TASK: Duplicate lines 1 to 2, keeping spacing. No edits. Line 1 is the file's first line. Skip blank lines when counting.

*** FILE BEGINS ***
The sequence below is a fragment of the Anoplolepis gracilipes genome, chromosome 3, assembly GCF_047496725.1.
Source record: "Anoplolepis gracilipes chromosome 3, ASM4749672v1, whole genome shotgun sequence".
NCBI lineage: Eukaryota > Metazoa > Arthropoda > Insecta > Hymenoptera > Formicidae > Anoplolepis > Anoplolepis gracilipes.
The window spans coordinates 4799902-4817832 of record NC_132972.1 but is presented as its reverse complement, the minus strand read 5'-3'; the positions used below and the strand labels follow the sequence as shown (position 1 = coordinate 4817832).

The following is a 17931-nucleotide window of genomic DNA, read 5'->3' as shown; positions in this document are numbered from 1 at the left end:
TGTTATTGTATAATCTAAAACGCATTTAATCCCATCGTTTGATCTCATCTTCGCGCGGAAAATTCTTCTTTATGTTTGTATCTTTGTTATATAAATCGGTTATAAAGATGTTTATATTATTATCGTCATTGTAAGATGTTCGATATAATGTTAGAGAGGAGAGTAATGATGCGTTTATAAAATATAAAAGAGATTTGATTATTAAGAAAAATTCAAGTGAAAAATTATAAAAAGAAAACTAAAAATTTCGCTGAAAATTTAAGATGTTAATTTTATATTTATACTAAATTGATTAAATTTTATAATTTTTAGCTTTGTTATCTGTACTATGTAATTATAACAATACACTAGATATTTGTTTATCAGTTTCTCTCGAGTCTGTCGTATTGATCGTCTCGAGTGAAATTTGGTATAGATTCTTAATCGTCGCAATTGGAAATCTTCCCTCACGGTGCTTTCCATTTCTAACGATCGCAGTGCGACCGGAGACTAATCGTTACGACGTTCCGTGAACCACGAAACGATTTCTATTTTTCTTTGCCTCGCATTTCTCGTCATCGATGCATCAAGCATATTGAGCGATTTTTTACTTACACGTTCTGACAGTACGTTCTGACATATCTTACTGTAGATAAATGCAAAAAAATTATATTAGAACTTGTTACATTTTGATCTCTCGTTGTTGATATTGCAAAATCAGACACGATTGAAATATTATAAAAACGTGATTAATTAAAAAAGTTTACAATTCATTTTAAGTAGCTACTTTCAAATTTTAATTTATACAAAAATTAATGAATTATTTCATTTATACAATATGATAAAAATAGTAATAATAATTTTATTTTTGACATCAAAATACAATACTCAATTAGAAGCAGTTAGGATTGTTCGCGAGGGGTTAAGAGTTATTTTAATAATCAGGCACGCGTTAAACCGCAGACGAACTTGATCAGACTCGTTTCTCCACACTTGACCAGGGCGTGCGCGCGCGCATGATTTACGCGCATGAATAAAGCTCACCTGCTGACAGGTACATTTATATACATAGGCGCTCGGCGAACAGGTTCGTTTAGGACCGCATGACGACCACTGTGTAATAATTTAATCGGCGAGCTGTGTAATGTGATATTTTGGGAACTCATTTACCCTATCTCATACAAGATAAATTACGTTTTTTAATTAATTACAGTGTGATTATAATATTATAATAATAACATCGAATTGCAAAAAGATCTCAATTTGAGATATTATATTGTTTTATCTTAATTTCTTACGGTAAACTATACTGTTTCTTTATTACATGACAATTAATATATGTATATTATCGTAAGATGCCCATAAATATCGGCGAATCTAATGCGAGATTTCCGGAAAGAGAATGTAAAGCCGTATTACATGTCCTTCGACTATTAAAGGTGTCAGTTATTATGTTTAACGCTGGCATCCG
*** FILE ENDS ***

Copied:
The sequence below is a fragment of the Anoplolepis gracilipes genome, chromosome 3, assembly GCF_047496725.1.
Source record: "Anoplolepis gracilipes chromosome 3, ASM4749672v1, whole genome shotgun sequence".